Saturday, January 16, 2016


 4 / 5 

An unexpected grace and dignity infuse Room, a movie in which two people have to make the most of what very, very little they have.

One of them, known mostly as "Ma" in the movie but actually named Joy Newsome, was kidnapped when she was 17 and held captive by a man called "Old Nick," who locked her in a storage shed sealed by an impenetrable door, only one skylight high above her to remind her of the world from which she was separated.

The other is Jack, and he is her son.  When the movie begins, he's just about to turn 5.  Joy is 24 now, and if her world seems bleak, consider that she spent two years on her own before Jack came along.  Somehow, she has managed to raise him to speak, read, think, function.

"Room" is all Jack knows, and up until now, Ma has never told him that there is anything else.  He has taken what little he has seen of the world -- on television, in children's books -- and processed it through the brain of a boy who has never even considered that there could be life beyond these four walls, or that there is anyone else in the world except Ma and, once in a while, Old Nick, from whom he must avert his eyes.

Room begins with a situation that is hopeless, despairing and claustrophobic, and thanks largely to the luminous work of its two leading actors -- Brie Larson as Ma and Jacob Tremblay as Jack -- manages to contain love and warmth, even as the creeping dread of futility sets in.

About an hour in to Room, in a scene filled with anxiety and tension, Ma and Jack manage to escape.  That leads into the film's second half, which is slightly less focused, at least at first.  Ma and Jack are reunited with her parents (Joan Allen and William H. Macy), but it turns out much has changed over the past seven years.  How, or even if, Ma and Jack can adjust to freedom drives much of the film's plot -- but just simmering under that plot is an even more intriguing theme: Was life in "Room" as bleak as it seemed?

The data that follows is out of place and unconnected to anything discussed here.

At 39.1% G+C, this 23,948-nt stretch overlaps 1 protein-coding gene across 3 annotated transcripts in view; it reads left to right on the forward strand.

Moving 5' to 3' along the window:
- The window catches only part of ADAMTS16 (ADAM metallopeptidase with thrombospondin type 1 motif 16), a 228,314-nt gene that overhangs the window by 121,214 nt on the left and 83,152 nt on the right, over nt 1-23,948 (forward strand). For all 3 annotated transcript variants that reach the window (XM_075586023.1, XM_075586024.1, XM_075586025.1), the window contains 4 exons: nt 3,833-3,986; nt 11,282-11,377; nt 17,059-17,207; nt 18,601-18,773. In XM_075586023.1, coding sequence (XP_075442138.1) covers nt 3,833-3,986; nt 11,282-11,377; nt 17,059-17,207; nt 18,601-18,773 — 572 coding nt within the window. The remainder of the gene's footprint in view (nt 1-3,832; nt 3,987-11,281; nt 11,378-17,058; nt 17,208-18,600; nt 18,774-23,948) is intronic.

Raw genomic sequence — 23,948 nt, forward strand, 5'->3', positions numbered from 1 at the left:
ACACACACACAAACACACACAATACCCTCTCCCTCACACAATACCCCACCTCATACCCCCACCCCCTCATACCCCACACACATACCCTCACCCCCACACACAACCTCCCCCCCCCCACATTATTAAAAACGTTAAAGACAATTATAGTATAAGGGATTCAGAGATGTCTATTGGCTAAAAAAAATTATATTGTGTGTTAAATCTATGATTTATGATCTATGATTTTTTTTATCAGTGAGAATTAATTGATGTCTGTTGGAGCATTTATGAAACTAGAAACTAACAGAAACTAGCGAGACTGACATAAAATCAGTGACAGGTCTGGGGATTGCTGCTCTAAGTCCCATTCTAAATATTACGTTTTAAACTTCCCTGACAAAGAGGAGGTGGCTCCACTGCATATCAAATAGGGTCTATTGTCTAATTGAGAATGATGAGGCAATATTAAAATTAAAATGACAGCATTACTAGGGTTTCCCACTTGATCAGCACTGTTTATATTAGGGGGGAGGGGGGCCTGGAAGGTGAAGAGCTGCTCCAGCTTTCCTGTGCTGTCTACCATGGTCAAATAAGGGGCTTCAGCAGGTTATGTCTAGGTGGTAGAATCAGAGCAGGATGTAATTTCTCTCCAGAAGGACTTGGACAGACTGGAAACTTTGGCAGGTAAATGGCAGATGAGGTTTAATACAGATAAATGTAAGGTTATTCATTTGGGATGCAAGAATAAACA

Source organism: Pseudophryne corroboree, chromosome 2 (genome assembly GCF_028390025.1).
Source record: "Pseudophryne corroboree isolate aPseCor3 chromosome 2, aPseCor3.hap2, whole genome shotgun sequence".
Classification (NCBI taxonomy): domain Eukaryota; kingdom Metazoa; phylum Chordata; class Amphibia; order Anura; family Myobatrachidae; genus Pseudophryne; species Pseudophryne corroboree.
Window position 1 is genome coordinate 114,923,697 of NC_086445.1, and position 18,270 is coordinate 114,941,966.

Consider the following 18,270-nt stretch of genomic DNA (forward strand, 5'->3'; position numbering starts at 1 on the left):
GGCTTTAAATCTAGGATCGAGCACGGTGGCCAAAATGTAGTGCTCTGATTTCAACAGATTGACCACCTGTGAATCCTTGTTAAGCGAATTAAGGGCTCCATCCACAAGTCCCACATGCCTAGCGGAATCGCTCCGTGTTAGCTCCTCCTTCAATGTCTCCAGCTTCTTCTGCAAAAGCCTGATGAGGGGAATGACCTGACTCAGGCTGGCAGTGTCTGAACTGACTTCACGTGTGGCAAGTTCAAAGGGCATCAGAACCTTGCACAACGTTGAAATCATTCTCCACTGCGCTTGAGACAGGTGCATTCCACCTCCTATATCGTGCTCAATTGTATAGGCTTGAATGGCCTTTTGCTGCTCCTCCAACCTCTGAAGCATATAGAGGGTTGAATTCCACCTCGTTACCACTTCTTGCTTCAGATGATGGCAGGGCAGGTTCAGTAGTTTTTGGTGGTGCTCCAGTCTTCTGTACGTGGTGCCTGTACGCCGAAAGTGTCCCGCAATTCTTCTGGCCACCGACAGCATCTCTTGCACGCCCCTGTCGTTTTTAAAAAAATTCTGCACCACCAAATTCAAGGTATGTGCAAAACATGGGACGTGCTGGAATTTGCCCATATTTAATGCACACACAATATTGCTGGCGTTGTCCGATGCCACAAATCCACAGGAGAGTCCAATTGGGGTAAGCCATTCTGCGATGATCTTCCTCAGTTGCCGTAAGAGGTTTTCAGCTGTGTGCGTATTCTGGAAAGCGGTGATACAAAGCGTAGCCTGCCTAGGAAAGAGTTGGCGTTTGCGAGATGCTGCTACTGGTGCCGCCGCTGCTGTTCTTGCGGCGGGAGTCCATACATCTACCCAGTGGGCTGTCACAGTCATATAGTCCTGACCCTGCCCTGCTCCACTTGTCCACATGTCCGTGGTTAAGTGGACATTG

Of course it was.  Held against her will, repeatedly raped, living in squalor and filth, "Room" held nothing for either of them.  Yet, it was the totality of Jack's life and, as he says at one point, "Ma was always there."

Room deconstructs the gothic fairy-tale gloom of the sequestered, neglected Rapunzel, splitting a single character into both the innocent child in the tower who doesn't know the world exists so can't miss it (Jack even has extra-long hair), and the young woman who must escape.

For a while, Room is much like Ma/Joy herself, who has trouble finding her own way through life once she's released.  The film's middle third is a little meandering, a little too unsure of how it feels about what has happened.  Yet, the two main actors are so compelling and have created such fully realized characters that as long as one or the other of them are on screen, Room remains captivating.  (Larson has deservedly been nominated for an Oscar; how Tremblay was overlooked, given the Academy's penchant to recognize young performers in "adult" categories, is a head-scratcher; his is a truly extraordinary performance.)

Room is at its surest when it explores how deep the bond is between mother and son, and how these two people have made a world out of just each other.  Its final moments reinforce that connection in a scene that resonates with the profound sense of love and equally profound sense of loss that permeate Room.

Viewed Jan. 16, 2016 -- DVD

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